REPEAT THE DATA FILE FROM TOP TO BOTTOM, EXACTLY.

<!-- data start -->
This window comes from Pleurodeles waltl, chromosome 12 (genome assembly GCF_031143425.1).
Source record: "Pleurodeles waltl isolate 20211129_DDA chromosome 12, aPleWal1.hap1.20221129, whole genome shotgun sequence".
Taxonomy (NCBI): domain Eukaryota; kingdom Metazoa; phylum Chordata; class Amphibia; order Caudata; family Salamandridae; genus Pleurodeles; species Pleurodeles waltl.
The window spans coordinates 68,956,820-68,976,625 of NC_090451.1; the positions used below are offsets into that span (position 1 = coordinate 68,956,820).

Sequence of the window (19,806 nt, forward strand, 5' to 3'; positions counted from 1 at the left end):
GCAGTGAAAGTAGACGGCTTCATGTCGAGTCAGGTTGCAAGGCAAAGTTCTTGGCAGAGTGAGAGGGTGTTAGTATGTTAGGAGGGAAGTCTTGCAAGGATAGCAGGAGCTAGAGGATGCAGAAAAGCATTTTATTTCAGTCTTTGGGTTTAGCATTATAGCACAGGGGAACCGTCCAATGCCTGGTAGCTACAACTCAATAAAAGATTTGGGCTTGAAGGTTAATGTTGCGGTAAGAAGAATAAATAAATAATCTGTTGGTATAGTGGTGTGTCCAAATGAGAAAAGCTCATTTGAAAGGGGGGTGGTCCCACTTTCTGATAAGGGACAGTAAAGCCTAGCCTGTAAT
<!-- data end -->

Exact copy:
This window comes from Pleurodeles waltl, chromosome 12 (genome assembly GCF_031143425.1).
Source record: "Pleurodeles waltl isolate 20211129_DDA chromosome 12, aPleWal1.hap1.20221129, whole genome shotgun sequence".
Taxonomy (NCBI): domain Eukaryota; kingdom Metazoa; phylum Chordata; class Amphibia; order Caudata; family Salamandridae; genus Pleurodeles; species Pleurodeles waltl.
The window spans coordinates 68,956,820-68,976,625 of NC_090451.1; the positions used below are offsets into that span (position 1 = coordinate 68,956,820).

Sequence of the window (19,806 nt, forward strand, 5' to 3'; positions counted from 1 at the left end):
GCAGTGAAAGTAGACGGCTTCATGTCGAGTCAGGTTGCAAGGCAAAGTTCTTGGCAGAGTGAGAGGGTGTTAGTATGTTAGGAGGGAAGTCTTGCAAGGATAGCAGGAGCTAGAGGATGCAGAAAAGCATTTTATTTCAGTCTTTGGGTTTAGCATTATAGCACAGGGGAACCGTCCAATGCCTGGTAGCTACAACTCAATAAAAGATTTGGGCTTGAAGGTTAATGTTGCGGTAAGAAGAATAAATAAATAATCTGTTGGTATAGTGGTGTGTCCAAATGAGAAAAGCTCATTTGAAAGGGGGGTGGTCCCACTTTCTGATAAGGGACAGTAAAGCCTAGCCTGTAAT